Peri recalled that in one instance, they even said, “You just have to sit; we will do the rest of the work.”

He provided an audio clip to illustrate how the operation works, as described by the paper leak mafia to a Careers360 investigator:

“Why will the police catch me? It’s my own centre, my own people. The kid will come and sit for three hours. We’ll manage everything from the backend. We do it in three hours; it’s not like we do it in five minutes. We utilise the full three hours. We’ve done it in bulk and are still doing it. Nothing will happen. There won’t be a problem. After getting the work done, we’ll take the money. There won’t be any risk for you; whatever the risk is, it will be mine. If you’ve booked the slot, it won’t happen.”

A second agent chimed in: “There is ₹22-23 lakh in expenditure — after getting the work done, after getting the rank.”

One aspect involves paper leaks. Another involves rigging examinations through technology, with Russian hackers answering questions while the candidate sits in the exam centre. However, they need to fix the centre and the slot to do this.

Once these two elements are understood, the extent of the fraud in exams like JEE and the ongoing private examination becomes clear.

Peri claimed similar issues have surfaced in NEET, highlighting the importance of understanding the cases that have come to light.

Related: ‘NEET-ly’ shattered students flail to stay afloat, NTA offers no helpline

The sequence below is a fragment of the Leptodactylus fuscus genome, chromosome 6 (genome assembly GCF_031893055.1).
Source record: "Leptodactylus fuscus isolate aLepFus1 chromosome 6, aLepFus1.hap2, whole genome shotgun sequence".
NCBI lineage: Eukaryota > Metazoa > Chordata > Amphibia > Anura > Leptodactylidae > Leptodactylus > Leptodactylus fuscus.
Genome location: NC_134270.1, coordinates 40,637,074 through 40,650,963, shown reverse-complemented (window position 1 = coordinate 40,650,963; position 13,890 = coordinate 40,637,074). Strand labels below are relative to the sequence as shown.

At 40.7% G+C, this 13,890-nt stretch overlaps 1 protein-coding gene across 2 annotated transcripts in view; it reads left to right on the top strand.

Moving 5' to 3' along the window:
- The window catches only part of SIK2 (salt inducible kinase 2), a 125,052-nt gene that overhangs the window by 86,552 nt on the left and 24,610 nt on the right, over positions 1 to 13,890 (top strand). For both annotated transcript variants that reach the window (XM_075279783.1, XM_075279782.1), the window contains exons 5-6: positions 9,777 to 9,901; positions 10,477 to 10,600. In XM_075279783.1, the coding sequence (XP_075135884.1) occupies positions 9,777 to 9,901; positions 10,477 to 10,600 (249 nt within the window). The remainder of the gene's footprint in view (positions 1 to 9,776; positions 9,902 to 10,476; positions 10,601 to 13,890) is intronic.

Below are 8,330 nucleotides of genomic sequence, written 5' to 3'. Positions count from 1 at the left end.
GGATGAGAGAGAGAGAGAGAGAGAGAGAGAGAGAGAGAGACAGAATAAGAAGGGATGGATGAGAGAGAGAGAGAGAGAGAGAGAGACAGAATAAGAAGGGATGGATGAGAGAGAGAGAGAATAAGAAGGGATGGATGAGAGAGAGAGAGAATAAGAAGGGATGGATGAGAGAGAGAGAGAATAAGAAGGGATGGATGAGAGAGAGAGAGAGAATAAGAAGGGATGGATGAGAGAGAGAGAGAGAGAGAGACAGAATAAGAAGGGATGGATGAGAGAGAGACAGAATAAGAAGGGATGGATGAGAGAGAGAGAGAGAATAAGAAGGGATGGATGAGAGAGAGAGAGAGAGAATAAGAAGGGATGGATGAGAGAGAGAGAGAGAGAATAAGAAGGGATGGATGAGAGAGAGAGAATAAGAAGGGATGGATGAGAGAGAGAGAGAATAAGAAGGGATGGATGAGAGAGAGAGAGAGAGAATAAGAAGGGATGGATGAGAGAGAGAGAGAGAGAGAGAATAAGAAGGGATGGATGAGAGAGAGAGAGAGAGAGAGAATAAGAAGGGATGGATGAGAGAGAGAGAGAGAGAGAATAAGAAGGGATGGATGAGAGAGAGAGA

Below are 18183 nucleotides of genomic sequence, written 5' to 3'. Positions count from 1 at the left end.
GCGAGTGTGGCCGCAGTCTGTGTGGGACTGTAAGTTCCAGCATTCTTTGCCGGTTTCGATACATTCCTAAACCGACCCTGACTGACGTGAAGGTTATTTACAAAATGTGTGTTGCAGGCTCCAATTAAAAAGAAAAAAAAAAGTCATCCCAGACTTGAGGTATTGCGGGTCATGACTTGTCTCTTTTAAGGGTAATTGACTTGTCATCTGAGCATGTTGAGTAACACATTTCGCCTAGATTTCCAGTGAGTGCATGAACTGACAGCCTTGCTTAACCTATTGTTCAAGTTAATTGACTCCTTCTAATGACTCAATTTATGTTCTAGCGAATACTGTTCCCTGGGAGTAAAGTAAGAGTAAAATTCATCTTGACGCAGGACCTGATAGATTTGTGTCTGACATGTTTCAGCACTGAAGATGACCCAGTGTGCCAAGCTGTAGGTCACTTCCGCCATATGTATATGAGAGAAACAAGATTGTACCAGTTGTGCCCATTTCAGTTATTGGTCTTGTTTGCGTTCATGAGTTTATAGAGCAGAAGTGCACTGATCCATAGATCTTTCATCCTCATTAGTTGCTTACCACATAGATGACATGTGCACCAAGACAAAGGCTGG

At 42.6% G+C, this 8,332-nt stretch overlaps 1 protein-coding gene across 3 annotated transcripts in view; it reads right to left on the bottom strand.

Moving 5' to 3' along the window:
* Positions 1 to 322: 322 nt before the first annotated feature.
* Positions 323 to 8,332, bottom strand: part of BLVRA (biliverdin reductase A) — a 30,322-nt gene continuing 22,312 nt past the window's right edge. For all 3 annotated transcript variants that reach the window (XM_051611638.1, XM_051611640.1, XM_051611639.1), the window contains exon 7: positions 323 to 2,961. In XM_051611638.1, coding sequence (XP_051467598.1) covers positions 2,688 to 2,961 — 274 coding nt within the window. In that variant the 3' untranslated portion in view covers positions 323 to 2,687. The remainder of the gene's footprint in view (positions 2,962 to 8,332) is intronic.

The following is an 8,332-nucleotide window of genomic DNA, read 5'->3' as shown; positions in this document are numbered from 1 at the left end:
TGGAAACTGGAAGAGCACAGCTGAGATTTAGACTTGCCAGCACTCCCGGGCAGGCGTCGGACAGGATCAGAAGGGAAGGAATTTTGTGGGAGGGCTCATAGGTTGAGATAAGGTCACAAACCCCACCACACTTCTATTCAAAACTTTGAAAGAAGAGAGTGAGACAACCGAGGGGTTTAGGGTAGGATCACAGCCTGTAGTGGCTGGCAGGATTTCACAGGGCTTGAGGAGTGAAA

The first NEET case

The first case of irregularities in NEET this year came to light from Bihar, where about 20 medical aspirants were brought to Patna and given question papers and answers in advance.

On 5 May, the Patna police received a tip-off about a suspected paper leak two-three hours before the NEET exam, which was scheduled for 2 pm to 5 pm.

That same day, seven-eight people — including Sikander Yadav, one of the main conspirators — were detained.

The police also recovered some burnt question papers from the flat of this private individual.

On 6 May, a total of 13 people, including four examinees and their parents, were arrested and sent to judicial custody.

Another notable incident happened in Sonipat. Eight candidates from the same centre achieved almost identical top scores, raising suspicions.

These candidates had no known family names and were not claimed by any coaching institutes as their students, despite being top performers.

The sheer number of coincidences in this case is striking.

Related: Amid student suicides and suicide threats, allegations of a nationwide scam

The Godhra case

More recently, a group of students filed a case in the Supreme Court, alluding to a third example of examination malpractice. This incident took place in Panch Mahal in the Godhra taluka in Gujarat.

According to the petition, at least 16 students from distant states like Odisha, Jharkhand, and Karnataka allegedly paid ₹10 lakh each to clear NEET and chose a centre in Gujarat.

Suspicions came to the fore for the first time when students from faraway places chose this particular centre, Jai Jalaram School in Godhra, indicating it might be compromised.

Police informed the court that these 16 students were part of a group of 26 who opted for this centre.